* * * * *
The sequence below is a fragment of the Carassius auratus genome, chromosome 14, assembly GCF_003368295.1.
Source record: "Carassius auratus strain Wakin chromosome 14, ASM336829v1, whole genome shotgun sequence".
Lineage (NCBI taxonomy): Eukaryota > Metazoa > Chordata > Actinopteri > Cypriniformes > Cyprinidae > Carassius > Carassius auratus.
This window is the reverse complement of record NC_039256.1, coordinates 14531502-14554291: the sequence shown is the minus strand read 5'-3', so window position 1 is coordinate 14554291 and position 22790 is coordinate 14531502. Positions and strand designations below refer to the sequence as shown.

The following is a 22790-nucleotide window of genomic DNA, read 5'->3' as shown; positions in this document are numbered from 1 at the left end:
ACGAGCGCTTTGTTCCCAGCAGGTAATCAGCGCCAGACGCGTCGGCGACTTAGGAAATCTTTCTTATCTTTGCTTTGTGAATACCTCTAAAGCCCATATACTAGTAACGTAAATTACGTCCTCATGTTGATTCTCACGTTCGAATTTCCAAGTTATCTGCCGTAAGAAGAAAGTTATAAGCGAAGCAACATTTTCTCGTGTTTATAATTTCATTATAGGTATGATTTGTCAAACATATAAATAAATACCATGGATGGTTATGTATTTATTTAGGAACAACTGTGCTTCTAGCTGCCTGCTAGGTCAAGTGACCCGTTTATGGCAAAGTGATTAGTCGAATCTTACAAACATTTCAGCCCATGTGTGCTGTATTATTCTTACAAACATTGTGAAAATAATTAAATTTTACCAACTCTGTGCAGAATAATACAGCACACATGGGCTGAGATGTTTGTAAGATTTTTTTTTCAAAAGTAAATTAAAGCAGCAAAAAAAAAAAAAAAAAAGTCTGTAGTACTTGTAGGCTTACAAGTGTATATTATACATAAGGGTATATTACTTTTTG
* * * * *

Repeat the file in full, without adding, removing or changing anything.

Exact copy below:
The sequence below is a fragment of the Carassius auratus genome, chromosome 14, assembly GCF_003368295.1.
Source record: "Carassius auratus strain Wakin chromosome 14, ASM336829v1, whole genome shotgun sequence".
Lineage (NCBI taxonomy): Eukaryota > Metazoa > Chordata > Actinopteri > Cypriniformes > Cyprinidae > Carassius > Carassius auratus.
This window is the reverse complement of record NC_039256.1, coordinates 14531502-14554291: the sequence shown is the minus strand read 5'-3', so window position 1 is coordinate 14554291 and position 22790 is coordinate 14531502. Positions and strand designations below refer to the sequence as shown.

The following is a 22790-nucleotide window of genomic DNA, read 5'->3' as shown; positions in this document are numbered from 1 at the left end:
ACGAGCGCTTTGTTCCCAGCAGGTAATCAGCGCCAGACGCGTCGGCGACTTAGGAAATCTTTCTTATCTTTGCTTTGTGAATACCTCTAAAGCCCATATACTAGTAACGTAAATTACGTCCTCATGTTGATTCTCACGTTCGAATTTCCAAGTTATCTGCCGTAAGAAGAAAGTTATAAGCGAAGCAACATTTTCTCGTGTTTATAATTTCATTATAGGTATGATTTGTCAAACATATAAATAAATACCATGGATGGTTATGTATTTATTTAGGAACAACTGTGCTTCTAGCTGCCTGCTAGGTCAAGTGACCCGTTTATGGCAAAGTGATTAGTCGAATCTTACAAACATTTCAGCCCATGTGTGCTGTATTATTCTTACAAACATTGTGAAAATAATTAAATTTTACCAACTCTGTGCAGAATAATACAGCACACATGGGCTGAGATGTTTGTAAGATTTTTTTTTCAAAAGTAAATTAAAGCAGCAAAAAAAAAAAAAAAAAAGTCTGTAGTACTTGTAGGCTTACAAGTGTATATTATACATAAGGGTATATTACTTTTTG